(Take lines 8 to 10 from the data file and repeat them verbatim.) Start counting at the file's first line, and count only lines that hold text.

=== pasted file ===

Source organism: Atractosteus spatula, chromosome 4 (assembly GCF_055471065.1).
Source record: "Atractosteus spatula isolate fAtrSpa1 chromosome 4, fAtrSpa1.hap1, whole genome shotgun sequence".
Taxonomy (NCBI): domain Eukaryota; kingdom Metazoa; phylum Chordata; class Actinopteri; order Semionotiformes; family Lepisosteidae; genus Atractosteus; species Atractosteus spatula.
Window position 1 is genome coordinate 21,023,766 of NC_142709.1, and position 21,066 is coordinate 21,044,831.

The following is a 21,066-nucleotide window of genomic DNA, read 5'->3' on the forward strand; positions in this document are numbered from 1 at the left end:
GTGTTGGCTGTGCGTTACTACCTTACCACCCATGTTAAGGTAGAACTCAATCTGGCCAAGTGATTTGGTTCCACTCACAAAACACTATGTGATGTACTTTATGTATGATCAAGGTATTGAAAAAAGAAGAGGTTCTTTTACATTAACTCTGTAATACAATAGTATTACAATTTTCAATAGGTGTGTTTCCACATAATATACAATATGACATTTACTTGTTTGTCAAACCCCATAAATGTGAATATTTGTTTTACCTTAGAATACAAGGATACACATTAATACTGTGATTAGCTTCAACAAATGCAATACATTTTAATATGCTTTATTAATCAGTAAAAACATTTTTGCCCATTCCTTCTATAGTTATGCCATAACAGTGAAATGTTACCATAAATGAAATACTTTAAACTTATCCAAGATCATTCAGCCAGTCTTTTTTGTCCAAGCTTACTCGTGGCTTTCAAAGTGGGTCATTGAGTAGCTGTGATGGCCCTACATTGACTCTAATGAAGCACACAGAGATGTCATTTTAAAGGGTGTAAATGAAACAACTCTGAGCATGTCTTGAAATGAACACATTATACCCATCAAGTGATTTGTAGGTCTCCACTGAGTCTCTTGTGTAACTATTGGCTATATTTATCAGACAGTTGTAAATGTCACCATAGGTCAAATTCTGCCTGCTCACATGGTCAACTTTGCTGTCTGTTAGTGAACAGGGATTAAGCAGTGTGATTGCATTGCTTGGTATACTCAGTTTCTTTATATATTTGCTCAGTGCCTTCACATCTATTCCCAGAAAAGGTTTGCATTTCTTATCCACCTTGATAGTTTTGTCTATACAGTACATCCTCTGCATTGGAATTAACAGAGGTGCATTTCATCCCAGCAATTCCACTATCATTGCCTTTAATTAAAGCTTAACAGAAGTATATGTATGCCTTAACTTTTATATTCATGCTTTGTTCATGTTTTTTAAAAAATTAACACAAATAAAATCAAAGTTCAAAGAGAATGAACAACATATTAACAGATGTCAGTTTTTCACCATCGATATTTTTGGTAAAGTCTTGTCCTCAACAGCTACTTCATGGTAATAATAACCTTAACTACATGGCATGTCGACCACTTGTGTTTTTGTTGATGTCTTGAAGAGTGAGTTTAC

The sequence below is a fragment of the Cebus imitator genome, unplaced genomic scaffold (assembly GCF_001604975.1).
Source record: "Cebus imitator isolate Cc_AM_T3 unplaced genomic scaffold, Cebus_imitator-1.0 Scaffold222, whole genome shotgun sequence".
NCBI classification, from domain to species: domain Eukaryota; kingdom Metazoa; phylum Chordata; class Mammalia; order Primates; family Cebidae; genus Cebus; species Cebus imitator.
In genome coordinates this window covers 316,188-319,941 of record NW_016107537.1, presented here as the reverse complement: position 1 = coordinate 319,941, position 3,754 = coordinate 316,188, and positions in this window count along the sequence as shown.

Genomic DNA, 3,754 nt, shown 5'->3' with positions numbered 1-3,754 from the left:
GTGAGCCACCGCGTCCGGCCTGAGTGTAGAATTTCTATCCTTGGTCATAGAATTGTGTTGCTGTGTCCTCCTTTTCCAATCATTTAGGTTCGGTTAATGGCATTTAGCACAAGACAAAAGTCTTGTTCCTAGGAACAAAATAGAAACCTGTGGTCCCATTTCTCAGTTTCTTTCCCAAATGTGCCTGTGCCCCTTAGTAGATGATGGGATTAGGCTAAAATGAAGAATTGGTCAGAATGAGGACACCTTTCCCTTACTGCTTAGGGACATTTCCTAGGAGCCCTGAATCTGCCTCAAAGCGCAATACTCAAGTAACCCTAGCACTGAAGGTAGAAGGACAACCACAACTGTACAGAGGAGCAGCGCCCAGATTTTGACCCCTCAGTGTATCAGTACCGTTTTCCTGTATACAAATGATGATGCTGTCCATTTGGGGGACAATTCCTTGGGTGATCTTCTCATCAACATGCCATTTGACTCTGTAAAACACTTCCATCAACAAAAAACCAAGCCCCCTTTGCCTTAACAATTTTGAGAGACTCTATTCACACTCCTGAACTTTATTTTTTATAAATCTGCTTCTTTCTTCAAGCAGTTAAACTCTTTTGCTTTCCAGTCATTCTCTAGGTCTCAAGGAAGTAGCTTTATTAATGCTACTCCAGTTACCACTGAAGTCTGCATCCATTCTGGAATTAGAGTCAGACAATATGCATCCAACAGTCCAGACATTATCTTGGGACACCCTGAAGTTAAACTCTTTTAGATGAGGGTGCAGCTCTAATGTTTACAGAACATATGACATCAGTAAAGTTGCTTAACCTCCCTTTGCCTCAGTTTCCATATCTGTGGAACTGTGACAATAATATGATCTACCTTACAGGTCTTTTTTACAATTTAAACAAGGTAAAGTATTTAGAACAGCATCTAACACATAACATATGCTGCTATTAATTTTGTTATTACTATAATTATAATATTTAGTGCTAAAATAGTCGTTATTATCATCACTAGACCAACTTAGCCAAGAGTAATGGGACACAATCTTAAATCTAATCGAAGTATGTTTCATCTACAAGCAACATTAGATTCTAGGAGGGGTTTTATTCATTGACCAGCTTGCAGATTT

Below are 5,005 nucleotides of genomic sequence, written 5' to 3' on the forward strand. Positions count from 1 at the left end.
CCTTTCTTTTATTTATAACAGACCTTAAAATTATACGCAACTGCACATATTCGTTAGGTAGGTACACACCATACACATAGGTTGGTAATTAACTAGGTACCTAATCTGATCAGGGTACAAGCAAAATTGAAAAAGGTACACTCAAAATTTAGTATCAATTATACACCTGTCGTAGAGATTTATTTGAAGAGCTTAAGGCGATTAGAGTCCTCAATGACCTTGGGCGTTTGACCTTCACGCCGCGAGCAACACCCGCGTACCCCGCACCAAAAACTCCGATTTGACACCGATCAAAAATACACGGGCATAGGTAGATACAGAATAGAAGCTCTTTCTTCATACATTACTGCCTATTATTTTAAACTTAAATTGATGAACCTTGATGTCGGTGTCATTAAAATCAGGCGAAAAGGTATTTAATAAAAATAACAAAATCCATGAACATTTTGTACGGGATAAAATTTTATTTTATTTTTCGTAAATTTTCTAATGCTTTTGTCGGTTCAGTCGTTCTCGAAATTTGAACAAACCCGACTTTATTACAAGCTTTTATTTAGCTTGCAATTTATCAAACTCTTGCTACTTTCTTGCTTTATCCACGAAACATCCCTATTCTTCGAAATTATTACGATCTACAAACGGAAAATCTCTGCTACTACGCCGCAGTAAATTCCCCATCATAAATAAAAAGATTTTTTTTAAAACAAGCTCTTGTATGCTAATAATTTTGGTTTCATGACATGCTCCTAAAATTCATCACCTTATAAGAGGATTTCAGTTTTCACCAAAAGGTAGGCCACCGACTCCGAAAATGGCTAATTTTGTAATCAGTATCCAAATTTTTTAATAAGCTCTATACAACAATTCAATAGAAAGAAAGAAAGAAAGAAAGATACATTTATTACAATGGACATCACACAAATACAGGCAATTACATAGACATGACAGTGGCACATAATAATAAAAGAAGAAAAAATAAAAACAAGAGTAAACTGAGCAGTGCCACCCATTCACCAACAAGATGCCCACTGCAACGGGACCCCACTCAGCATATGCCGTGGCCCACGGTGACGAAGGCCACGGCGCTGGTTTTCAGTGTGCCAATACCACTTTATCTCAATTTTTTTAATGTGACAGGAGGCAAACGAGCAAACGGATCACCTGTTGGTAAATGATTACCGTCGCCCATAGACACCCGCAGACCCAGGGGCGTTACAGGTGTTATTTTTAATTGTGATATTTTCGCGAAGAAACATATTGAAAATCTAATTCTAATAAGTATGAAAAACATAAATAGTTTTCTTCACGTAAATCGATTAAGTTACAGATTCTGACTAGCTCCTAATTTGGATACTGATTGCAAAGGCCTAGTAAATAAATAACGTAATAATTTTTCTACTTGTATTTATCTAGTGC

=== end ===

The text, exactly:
Source record: "Cebus imitator isolate Cc_AM_T3 unplaced genomic scaffold, Cebus_imitator-1.0 Scaffold222, whole genome shotgun sequence".
NCBI classification, from domain to species: domain Eukaryota; kingdom Metazoa; phylum Chordata; class Mammalia; order Primates; family Cebidae; genus Cebus; species Cebus imitator.
In genome coordinates this window covers 316,188-319,941 of record NW_016107537.1, presented here as the reverse complement: position 1 = coordinate 319,941, position 3,754 = coordinate 316,188, and positions in this window count along the sequence as shown.